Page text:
Friday, April 8, 2011
Out Of My Mind - Sharon M. Draper
Title: Out Of My Mind
Author: Sharon M. Draper
Publisher: Atheneum Books for Young Readers (Simon & Schuster), 2010 (Hardcover)
Length: 295 pages
Genre: Children's Realistic Fiction
Started: April 7, 2011
Finished: April 7, 2011
Eleven-year-old Melody has a photographic memory. Her head is like a video camera that is always recording. Always. And there's no delete button. She's the smartest kid in her whole school—but no one knows it. Most people—her teachers and doctors included—don't think she's capable of learning, and up until recently her school days consisted of listening to the same preschool-level alphabet lessons again and again and again. If only she could speak up, if only she could tell people what she thinks and knows . . . but she can't, because Melody can't talk. She can't walk. She can't write.
Being stuck inside her head is making Melody go out of her mind—that is, until she discovers something that will allow her to speak for the first time ever. At last Melody has a voice . . . but not everyone around her is ready to hear it.
From multiple Coretta Scott King Award winner Sharon M. Draper comes a story full of heartache and hope. Get ready to meet a girl whose voice you'll never, ever forget.
I love it when books focus on sensitive issues, especially when they're written for kids. Out of My Mind reminded me of Terry Trueman's Stuck In Neutral, which some of our schools use for our grade 7s and 8s. The story is similar if anyone's familiar with Stuck In Neutral, except Melody in Out of My Mind doesn't have to worry about a parent wanting to 'put her out of her misery' like the boy in Stuck In Neutral.
Melody has cerebral palsy, and as such, she can't walk, talk, and has limited control over her body movements. However, Melody's incredibly smart, and has a photographic memory. The only thing is, nobody knows this except her. Even her parents, who suspect she's quite bright, don't know exactly how smart she is. Melody suffers through dumbed-down lessons in her special education classroom and yearns to be able to speak her mind. When her aide Catherine comes across a machine that will allow Melody to speak by selecting words they program into it, Melody knows this is her opportunity to be able to express herself. But with Melody able to prove how smart she really is, will she be accepted by the other kids, who can't see past her disability?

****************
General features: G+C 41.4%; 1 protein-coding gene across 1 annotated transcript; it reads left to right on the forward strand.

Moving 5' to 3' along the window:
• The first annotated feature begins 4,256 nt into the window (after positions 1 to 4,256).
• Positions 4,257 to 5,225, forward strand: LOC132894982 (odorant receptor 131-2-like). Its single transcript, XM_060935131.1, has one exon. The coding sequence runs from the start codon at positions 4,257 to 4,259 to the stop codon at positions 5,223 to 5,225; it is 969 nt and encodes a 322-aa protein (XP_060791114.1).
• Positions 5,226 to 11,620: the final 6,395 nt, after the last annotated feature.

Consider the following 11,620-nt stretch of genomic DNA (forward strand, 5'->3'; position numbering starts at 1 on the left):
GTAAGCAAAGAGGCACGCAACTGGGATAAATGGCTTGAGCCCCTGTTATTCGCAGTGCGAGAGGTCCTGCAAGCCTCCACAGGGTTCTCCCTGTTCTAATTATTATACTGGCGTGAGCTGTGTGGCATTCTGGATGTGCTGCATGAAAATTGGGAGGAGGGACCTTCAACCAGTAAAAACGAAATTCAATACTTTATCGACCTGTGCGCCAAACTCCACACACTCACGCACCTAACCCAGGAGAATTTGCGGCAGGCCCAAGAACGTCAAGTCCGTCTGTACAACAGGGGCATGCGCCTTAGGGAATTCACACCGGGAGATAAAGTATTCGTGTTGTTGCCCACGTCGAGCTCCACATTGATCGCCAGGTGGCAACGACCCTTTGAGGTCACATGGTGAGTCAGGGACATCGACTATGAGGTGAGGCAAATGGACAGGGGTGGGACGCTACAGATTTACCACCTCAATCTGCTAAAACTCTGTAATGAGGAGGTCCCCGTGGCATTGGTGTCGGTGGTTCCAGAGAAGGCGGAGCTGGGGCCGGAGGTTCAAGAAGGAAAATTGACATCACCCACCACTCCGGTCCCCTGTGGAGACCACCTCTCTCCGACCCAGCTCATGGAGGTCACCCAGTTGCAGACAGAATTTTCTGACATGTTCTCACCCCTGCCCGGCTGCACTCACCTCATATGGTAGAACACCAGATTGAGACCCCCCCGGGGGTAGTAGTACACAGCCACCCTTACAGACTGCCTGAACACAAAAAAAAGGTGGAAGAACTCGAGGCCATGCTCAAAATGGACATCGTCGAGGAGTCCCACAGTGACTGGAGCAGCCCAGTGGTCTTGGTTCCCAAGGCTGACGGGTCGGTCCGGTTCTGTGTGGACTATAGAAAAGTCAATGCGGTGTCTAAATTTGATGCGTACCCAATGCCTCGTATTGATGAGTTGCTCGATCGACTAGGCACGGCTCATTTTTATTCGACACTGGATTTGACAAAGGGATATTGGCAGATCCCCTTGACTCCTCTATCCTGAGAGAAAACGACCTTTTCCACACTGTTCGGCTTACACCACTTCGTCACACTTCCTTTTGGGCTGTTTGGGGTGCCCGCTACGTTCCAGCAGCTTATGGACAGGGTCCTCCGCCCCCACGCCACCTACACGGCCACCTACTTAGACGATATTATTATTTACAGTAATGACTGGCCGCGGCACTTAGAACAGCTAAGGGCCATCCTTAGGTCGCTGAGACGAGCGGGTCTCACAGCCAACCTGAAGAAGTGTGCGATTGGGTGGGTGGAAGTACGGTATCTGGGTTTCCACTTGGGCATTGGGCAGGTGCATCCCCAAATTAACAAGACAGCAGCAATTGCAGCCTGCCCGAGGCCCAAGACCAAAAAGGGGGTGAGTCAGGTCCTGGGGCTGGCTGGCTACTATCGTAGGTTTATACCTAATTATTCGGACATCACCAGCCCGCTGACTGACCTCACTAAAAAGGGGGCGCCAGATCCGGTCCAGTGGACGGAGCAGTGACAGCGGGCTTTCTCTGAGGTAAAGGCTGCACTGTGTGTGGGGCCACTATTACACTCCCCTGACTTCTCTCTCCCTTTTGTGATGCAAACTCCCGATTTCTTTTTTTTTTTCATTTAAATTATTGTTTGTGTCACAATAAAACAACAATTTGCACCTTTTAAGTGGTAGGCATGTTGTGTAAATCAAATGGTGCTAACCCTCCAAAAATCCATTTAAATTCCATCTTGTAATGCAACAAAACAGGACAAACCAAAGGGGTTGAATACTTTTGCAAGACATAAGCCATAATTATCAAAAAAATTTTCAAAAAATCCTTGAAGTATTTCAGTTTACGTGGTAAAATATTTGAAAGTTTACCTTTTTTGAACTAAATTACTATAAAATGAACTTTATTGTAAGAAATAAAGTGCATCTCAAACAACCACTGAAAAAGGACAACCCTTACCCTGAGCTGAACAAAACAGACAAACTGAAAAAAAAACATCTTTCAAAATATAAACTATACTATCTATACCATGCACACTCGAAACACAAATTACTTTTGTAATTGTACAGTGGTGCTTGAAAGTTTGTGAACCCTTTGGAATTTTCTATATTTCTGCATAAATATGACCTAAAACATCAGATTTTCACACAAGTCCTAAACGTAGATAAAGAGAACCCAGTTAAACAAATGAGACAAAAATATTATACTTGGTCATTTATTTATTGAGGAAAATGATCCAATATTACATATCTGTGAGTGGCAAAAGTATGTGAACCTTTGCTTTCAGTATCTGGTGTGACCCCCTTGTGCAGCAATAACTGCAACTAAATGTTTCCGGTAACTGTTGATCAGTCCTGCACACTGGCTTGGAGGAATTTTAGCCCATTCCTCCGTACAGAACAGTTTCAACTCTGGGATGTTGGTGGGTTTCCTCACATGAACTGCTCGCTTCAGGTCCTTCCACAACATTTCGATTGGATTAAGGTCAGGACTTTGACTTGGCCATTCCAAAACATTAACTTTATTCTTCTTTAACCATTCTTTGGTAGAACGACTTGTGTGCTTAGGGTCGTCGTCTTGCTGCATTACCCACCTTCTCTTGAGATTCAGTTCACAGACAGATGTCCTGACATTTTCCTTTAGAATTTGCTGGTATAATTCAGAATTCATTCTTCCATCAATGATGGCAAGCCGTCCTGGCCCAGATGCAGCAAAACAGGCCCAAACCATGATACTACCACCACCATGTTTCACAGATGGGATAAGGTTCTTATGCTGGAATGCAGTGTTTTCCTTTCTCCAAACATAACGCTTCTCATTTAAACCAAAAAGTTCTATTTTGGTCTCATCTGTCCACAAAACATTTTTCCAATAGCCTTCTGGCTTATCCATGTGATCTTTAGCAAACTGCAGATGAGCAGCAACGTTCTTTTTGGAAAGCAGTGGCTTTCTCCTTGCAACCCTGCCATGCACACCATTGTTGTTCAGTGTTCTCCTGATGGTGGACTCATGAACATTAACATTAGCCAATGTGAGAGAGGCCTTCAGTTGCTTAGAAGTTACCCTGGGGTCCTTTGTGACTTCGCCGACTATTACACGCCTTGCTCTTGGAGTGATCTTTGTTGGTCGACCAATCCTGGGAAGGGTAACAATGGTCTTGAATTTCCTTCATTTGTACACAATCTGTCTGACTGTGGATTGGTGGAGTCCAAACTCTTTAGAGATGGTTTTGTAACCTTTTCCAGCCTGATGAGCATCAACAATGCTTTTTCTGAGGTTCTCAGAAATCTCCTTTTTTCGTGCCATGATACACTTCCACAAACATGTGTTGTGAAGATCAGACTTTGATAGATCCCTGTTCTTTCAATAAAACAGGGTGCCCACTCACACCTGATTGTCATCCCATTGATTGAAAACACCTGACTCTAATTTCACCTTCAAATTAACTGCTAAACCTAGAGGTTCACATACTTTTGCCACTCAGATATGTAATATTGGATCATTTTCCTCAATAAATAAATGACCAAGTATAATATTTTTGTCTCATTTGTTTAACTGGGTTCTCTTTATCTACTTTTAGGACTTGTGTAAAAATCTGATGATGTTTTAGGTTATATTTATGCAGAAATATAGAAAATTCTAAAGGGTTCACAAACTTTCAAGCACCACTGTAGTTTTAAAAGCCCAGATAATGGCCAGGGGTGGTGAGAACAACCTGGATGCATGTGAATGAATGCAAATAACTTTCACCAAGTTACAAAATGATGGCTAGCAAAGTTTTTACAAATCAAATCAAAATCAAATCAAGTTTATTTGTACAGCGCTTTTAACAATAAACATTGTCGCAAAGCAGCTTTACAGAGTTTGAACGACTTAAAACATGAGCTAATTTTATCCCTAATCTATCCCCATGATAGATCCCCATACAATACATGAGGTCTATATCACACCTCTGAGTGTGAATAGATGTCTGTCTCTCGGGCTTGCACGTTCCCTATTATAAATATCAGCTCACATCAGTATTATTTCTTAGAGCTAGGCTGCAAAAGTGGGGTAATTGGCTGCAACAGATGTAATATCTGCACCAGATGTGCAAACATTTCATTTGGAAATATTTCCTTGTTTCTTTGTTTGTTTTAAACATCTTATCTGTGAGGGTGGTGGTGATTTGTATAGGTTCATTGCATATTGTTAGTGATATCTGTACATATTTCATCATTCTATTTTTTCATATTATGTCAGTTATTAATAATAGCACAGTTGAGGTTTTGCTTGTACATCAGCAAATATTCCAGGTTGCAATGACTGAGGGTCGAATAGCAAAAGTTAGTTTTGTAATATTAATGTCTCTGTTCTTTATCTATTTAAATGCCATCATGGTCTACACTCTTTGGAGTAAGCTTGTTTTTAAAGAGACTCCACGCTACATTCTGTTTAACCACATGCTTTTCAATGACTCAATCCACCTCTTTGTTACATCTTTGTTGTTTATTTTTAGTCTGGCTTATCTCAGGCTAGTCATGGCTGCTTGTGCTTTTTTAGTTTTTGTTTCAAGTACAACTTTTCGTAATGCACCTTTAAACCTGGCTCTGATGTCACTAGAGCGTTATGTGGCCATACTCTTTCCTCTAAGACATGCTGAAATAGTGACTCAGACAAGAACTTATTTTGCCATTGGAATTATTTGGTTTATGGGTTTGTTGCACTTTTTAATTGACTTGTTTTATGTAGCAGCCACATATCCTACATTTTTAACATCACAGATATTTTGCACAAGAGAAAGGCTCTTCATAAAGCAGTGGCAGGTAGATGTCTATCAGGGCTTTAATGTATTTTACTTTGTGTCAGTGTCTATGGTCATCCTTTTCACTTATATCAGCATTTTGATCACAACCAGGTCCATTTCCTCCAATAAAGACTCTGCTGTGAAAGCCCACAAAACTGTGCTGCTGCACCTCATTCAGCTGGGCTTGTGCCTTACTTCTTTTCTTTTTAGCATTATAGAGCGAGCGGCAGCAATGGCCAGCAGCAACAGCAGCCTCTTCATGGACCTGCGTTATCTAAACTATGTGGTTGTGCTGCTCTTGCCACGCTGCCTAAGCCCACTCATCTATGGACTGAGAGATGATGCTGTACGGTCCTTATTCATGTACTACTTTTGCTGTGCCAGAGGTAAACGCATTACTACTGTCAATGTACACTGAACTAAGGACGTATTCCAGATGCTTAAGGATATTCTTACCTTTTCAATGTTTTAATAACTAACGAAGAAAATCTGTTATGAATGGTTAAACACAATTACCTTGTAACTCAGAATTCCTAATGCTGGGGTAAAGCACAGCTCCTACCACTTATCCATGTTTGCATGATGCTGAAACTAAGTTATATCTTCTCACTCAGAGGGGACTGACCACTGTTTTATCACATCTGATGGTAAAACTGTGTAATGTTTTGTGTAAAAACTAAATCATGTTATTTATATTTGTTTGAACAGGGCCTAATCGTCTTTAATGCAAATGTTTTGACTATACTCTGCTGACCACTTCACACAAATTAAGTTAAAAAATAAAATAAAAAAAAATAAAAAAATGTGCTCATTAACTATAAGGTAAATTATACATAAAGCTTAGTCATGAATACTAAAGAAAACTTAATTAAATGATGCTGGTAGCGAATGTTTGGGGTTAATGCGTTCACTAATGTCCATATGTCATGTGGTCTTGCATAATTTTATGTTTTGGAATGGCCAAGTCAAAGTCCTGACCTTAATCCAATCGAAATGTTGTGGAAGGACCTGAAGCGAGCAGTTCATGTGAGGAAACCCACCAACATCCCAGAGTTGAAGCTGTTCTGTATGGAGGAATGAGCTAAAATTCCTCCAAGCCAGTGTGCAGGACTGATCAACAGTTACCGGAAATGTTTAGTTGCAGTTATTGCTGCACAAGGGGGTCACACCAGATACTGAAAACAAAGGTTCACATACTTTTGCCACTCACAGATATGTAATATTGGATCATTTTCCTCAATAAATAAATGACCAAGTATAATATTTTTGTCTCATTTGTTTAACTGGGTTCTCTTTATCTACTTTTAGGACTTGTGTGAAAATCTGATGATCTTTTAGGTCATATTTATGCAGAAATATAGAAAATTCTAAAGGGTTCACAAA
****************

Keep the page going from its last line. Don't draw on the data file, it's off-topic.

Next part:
This book shines in a few areas, but I have issues with some things. The author does a wonderful job of describing Melody's limitations on a day-to-day basis and her frustration with it: not being able to feed herself, needing someone to help her in the bathroom, and the limitations of her communication board. Melody's education experience isn't very realistic in my opinion as a teacher. I understand not every school board practices inclusive environments for special needs kids (I work for a Catholic school board, so we do), but even so, Melody making progress with one teacher's methods would've been documented in her IEP (Individual Education Plan), which forthcoming teachers cannot ignore like the 3rd grade teacher she mentions not reading the records. Plus her file would be reviewed on a yearly basis to accommodate her growing needs and understanding, so there'd be no excuse for Melody's frustration with doing the alphabet in grade 5 if she's at the level where she could do novel studies with accommodations. So that part wasn't really believable as far as I was concerned. The antagonists were really bad cliches that were pretty one-dimensional, which I get that the focus is on Melody, but kids need to know that people that they think are mean aren't always so one-dimensional, that they might have a reason for feeling the way they do that's at the root of their actions. I really liked the crisis with the quiz team at the end, it shows that people can indeed be cruel and there's no excuse for it, and people need to be called out on when they're cruel to others. The incident with Melody's sister at the end I could've done without, it seemed like the author was just adding to the drama with more drama and it felt like overkill at that point.
This is a wonderful book that shows our biases about what we think certain people are capable of, and that when we underestimate people, we should be prepared to have our biases thrown back in our faces.
Read this. It's truly a wonderful book that will change how you view people. A must-have for classrooms too.
Thoughts on the cover:
I like the image of the fish purposely jumping out of the bowl, which Melody mentions in the book, it fits with the story quite well.